No one, however rich, however deluded by power, however smug within the protection of their class… no one can buy their way out of a pandemic. The most informed experts working very much on the front line to defend us, all admit they don’t know how or if covid-19 and all its current and potential variants can ever be eliminated. At their most optimistic they try to make us understand we’ll have to learn to live with this virus and work to control it.

If Not Normal, Then What?

  Often cited as the key criterion for getting back to normal is the look and atmosphere of High Streets throughout the land. Hospitality. Running a close second is Itchy Feet, otherwise known as the urge to travel. Unlock us for we are fed up staying at home.

  Both have money at their core. I do try to mitigate my own capitalist bias against profit being the priority for normality. But I don’t always succeed. The wishy-washy political justifications coupled with the bald self-interest of corporate spokespersons infuriate me.

  The hospitality sector’s raison d’etre has long been a redefinition of shopping as a primary leisure activity. So important, they claim, in promoting social interchange, reversing the isolation enforced by the pandemic.

  Restaurants and other food outlets, theatres, cinemas all depend for their existence on convincing us sheeple to spend, spend, spend.

  As for the travel industry, the key beneficiaries belong to the business class. Their use of flights represents the greatest use overall. As reported by Allied Market Research, “Business travel is a branch of the tourism industry focusing on visitors who travel for business and professional purposes. According to the World Travel and Tourism Council (WTTC), the share of GDP generated by the business travel market reached 0.7 percent in 2019.” And now we learn that this sector is being encouraged with deals and perks to incorporate their own leisure travel into their company business plans.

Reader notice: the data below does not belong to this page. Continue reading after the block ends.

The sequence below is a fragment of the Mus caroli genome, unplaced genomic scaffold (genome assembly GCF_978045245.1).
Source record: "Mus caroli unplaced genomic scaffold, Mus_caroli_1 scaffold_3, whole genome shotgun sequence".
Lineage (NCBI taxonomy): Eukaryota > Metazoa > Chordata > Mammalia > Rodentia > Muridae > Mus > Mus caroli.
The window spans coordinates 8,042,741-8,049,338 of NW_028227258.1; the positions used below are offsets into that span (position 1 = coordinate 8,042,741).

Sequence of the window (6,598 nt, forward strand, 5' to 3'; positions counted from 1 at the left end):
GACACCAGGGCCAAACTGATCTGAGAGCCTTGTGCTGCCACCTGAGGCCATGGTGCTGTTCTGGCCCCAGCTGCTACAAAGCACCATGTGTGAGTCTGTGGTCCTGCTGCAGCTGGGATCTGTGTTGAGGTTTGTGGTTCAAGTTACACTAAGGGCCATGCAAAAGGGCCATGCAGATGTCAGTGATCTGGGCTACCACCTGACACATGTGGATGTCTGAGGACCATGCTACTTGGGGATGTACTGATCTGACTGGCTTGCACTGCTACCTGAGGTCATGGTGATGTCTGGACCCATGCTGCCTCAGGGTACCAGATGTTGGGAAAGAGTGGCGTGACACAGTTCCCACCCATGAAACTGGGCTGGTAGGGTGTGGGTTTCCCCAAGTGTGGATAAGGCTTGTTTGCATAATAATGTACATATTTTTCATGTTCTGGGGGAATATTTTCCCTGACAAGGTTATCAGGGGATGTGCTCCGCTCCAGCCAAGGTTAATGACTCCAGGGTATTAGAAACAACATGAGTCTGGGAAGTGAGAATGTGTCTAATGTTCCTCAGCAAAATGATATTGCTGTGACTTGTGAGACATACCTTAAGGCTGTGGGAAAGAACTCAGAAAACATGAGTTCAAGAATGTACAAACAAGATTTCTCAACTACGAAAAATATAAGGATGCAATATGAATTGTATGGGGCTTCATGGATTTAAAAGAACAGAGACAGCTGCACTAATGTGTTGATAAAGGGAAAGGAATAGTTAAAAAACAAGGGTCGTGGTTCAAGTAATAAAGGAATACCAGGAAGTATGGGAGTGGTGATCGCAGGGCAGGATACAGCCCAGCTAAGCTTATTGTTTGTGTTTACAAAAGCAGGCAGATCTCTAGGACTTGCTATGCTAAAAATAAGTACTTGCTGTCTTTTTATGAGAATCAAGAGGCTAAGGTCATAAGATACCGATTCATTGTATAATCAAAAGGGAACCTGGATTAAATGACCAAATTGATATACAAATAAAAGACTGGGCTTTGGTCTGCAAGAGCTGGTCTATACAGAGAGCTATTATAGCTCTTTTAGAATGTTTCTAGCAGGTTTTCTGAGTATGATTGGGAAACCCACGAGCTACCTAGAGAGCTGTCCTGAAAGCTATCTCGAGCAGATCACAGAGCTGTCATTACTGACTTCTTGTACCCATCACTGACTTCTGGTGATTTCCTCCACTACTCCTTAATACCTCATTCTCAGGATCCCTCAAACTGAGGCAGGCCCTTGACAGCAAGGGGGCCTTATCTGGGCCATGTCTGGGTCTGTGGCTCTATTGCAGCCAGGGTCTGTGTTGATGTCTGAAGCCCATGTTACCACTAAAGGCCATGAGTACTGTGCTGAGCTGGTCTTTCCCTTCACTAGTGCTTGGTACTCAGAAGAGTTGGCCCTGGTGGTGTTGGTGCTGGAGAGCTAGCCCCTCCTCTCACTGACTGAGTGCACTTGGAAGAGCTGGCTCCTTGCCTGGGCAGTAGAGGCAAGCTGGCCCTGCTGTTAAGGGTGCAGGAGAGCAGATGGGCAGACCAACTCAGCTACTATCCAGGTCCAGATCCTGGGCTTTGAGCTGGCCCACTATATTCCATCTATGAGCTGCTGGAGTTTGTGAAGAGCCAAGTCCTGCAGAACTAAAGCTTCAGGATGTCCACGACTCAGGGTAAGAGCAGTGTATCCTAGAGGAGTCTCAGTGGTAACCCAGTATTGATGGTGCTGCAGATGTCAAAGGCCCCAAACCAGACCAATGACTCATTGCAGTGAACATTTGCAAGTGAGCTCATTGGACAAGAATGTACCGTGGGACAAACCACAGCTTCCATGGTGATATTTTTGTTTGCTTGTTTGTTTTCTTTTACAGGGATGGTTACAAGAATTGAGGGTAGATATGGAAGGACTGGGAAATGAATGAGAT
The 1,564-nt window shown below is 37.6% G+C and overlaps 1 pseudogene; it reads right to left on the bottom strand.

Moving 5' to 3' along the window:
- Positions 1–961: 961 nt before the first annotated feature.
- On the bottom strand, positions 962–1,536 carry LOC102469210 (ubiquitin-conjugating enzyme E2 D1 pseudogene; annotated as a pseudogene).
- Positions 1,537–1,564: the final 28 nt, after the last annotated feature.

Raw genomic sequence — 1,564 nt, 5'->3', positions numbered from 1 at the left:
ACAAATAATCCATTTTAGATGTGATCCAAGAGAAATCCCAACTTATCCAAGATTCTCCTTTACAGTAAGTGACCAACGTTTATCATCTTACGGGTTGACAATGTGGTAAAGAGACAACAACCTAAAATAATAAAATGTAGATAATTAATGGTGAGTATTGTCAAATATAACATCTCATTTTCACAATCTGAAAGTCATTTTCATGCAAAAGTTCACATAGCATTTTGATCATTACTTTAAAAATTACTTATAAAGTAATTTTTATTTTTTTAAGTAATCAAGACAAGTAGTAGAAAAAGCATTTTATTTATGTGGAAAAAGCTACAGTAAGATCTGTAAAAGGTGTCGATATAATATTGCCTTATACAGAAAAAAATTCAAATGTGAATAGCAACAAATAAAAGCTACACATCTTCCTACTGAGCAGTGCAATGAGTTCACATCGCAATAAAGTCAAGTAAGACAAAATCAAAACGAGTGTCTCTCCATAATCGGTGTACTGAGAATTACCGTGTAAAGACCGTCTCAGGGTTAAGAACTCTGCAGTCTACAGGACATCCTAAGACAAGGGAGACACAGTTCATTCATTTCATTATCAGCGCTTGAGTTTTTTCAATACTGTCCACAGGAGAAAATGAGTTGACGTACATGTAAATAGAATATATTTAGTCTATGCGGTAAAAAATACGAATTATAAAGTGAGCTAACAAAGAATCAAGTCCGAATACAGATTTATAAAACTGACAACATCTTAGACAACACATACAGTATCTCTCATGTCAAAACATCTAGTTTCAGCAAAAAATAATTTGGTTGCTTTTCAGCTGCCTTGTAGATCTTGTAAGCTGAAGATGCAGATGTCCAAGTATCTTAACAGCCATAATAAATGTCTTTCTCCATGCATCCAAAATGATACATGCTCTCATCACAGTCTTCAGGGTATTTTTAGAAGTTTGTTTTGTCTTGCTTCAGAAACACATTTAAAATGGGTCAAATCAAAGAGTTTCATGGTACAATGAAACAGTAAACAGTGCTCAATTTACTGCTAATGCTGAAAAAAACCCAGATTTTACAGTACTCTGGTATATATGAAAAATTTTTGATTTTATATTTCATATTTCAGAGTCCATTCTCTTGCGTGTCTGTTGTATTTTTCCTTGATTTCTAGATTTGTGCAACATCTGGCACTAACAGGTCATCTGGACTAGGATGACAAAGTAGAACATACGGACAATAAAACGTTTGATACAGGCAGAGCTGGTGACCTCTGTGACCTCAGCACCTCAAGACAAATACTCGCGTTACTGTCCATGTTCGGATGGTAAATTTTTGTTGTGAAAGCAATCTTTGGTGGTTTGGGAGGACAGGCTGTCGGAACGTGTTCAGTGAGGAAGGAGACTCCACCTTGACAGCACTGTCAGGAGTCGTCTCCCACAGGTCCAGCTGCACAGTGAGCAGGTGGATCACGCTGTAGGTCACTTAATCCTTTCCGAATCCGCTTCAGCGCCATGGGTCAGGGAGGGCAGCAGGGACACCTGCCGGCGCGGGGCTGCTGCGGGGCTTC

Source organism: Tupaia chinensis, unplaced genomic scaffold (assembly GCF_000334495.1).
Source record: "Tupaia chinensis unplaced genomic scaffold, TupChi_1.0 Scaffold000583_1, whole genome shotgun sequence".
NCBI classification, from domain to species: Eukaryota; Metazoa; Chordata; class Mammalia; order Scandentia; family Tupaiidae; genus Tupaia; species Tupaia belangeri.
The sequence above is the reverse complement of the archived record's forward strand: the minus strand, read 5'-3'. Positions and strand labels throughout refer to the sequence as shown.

The service industries are the runners-up and deserve their own column. Another time!

  Yep, shopping’s the answer. Yeah, it is if the question is how to increase the bank balances and stock options of companies large and small.

  Of course we mere people can actually provide our own uses for the spaces left by all those pre-normal company closures and bankruptcies. Some already are!

  Sadly, they include food banks, the increase of which is a direct result of government policy which has subsidised the corporate sector, most especially retail and investment banks as individual poverty has soared.

  More positively, though, are local initiatives to plant trees and blooms in town centres, providing free seeds and saplings. Early-age play and learning centers and locally run outdoor playgrounds allow parents and carers true social interaction, rather than one motivated by spending. Some boarded-up spaces are even being turned into small urban farms.

  Altering central areas as car-free zones can not only make for a happier social environment, it improves the health of the planet. And bespoke mini-bus services can help redundant taxi drivers, sacked for lack of demand.

  I’m sure we can all think of more creative ways to establish a new normal. Let’s reject those old, pre-covid conditions.

  Now we’re laughing!